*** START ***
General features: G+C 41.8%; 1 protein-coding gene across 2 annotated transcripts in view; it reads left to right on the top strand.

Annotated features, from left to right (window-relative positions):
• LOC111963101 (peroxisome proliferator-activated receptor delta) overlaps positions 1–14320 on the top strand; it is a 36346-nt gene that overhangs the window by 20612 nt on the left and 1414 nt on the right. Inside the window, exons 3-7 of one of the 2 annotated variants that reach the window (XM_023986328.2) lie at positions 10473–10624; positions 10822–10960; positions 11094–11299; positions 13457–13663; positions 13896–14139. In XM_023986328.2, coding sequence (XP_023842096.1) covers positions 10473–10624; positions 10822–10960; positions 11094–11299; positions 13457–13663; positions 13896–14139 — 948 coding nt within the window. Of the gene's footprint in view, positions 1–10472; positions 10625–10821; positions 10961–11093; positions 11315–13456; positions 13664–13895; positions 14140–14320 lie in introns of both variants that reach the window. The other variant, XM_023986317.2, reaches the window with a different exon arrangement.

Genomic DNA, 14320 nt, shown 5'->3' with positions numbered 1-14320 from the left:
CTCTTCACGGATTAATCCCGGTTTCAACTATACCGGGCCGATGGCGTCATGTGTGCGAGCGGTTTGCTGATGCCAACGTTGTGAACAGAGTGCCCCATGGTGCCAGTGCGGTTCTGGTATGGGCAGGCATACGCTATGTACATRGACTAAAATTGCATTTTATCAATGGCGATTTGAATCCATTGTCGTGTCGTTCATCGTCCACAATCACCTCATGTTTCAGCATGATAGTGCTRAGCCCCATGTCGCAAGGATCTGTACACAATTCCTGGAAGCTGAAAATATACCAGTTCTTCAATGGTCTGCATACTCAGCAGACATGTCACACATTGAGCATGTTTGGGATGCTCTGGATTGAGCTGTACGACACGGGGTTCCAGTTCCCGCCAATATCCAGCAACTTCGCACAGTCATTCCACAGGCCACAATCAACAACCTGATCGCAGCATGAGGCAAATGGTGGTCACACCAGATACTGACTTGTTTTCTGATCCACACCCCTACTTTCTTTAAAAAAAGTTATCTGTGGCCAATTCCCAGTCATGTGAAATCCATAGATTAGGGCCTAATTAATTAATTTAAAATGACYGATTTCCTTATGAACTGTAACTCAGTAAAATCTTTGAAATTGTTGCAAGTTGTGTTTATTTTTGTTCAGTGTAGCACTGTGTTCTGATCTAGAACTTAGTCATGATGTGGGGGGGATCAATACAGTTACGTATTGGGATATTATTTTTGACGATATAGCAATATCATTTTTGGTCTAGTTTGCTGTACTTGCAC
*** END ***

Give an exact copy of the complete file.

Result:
General features: G+C 41.8%; 1 protein-coding gene across 2 annotated transcripts in view; it reads left to right on the top strand.

Annotated features, from left to right (window-relative positions):
• LOC111963101 (peroxisome proliferator-activated receptor delta) overlaps positions 1–14320 on the top strand; it is a 36346-nt gene that overhangs the window by 20612 nt on the left and 1414 nt on the right. Inside the window, exons 3-7 of one of the 2 annotated variants that reach the window (XM_023986328.2) lie at positions 10473–10624; positions 10822–10960; positions 11094–11299; positions 13457–13663; positions 13896–14139. In XM_023986328.2, coding sequence (XP_023842096.1) covers positions 10473–10624; positions 10822–10960; positions 11094–11299; positions 13457–13663; positions 13896–14139 — 948 coding nt within the window. Of the gene's footprint in view, positions 1–10472; positions 10625–10821; positions 10961–11093; positions 11315–13456; positions 13664–13895; positions 14140–14320 lie in introns of both variants that reach the window. The other variant, XM_023986317.2, reaches the window with a different exon arrangement.

Genomic DNA, 14320 nt, shown 5'->3' with positions numbered 1-14320 from the left:
CTCTTCACGGATTAATCCCGGTTTCAACTATACCGGGCCGATGGCGTCATGTGTGCGAGCGGTTTGCTGATGCCAACGTTGTGAACAGAGTGCCCCATGGTGCCAGTGCGGTTCTGGTATGGGCAGGCATACGCTATGTACATRGACTAAAATTGCATTTTATCAATGGCGATTTGAATCCATTGTCGTGTCGTTCATCGTCCACAATCACCTCATGTTTCAGCATGATAGTGCTRAGCCCCATGTCGCAAGGATCTGTACACAATTCCTGGAAGCTGAAAATATACCAGTTCTTCAATGGTCTGCATACTCAGCAGACATGTCACACATTGAGCATGTTTGGGATGCTCTGGATTGAGCTGTACGACACGGGGTTCCAGTTCCCGCCAATATCCAGCAACTTCGCACAGTCATTCCACAGGCCACAATCAACAACCTGATCGCAGCATGAGGCAAATGGTGGTCACACCAGATACTGACTTGTTTTCTGATCCACACCCCTACTTTCTTTAAAAAAAGTTATCTGTGGCCAATTCCCAGTCATGTGAAATCCATAGATTAGGGCCTAATTAATTAATTTAAAATGACYGATTTCCTTATGAACTGTAACTCAGTAAAATCTTTGAAATTGTTGCAAGTTGTGTTTATTTTTGTTCAGTGTAGCACTGTGTTCTGATCTAGAACTTAGTCATGATGTGGGGGGGATCAATACAGTTACGTATTGGGATATTATTTTTGACGATATAGCAATATCATTTTTGGTCTAGTTTGCTGTACTTGCAC